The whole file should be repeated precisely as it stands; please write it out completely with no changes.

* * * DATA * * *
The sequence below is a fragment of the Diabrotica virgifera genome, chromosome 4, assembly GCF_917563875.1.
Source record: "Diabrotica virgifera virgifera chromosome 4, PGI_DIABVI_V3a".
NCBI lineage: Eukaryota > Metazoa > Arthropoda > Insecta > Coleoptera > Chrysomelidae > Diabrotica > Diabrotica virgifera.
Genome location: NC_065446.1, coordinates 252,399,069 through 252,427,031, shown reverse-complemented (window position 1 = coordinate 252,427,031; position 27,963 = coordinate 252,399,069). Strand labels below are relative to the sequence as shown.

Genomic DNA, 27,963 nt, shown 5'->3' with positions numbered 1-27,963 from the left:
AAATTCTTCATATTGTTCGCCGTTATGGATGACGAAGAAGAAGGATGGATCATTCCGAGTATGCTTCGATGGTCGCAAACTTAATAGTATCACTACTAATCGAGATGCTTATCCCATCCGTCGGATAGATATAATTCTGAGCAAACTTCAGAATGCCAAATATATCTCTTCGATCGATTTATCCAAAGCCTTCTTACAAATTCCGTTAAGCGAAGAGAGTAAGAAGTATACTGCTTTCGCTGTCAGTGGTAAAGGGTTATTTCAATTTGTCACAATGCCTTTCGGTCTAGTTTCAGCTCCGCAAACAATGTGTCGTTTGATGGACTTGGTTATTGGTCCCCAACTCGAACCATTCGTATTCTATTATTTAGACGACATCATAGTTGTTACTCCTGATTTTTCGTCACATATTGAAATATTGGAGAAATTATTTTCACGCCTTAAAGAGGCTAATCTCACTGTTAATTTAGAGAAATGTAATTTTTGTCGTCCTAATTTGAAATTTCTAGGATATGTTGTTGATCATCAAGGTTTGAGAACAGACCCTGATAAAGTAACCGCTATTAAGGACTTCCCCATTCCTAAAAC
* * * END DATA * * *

The sequence below is a fragment of the Diabrotica virgifera genome, chromosome 4, assembly GCF_917563875.1.
Source record: "Diabrotica virgifera virgifera chromosome 4, PGI_DIABVI_V3a".
NCBI lineage: Eukaryota > Metazoa > Arthropoda > Insecta > Coleoptera > Chrysomelidae > Diabrotica > Diabrotica virgifera.
Genome location: NC_065446.1, coordinates 252,399,069 through 252,427,031, shown reverse-complemented (window position 1 = coordinate 252,427,031; position 27,963 = coordinate 252,399,069). Strand labels below are relative to the sequence as shown.

Genomic DNA, 27,963 nt, shown 5'->3' with positions numbered 1-27,963 from the left:
AAATTCTTCATATTGTTCGCCGTTATGGATGACGAAGAAGAAGGATGGATCATTCCGAGTATGCTTCGATGGTCGCAAACTTAATAGTATCACTACTAATCGAGATGCTTATCCCATCCGTCGGATAGATATAATTCTGAGCAAACTTCAGAATGCCAAATATATCTCTTCGATCGATTTATCCAAAGCCTTCTTACAAATTCCGTTAAGCGAAGAGAGTAAGAAGTATACTGCTTTCGCTGTCAGTGGTAAAGGGTTATTTCAATTTGTCACAATGCCTTTCGGTCTAGTTTCAGCTCCGCAAACAATGTGTCGTTTGATGGACTTGGTTATTGGTCCCCAACTCGAACCATTCGTATTCTATTATTTAGACGACATCATAGTTGTTACTCCTGATTTTTCGTCACATATTGAAATATTGGAGAAATTATTTTCACGCCTTAAAGAGGCTAATCTCACTGTTAATTTAGAGAAATGTAATTTTTGTCGTCCTAATTTGAAATTTCTAGGATATGTTGTTGATCATCAAGGTTTGAGAACAGACCCTGATAAAGTAACCGCTATTAAGGACTTCCCCATTCCTAAAAC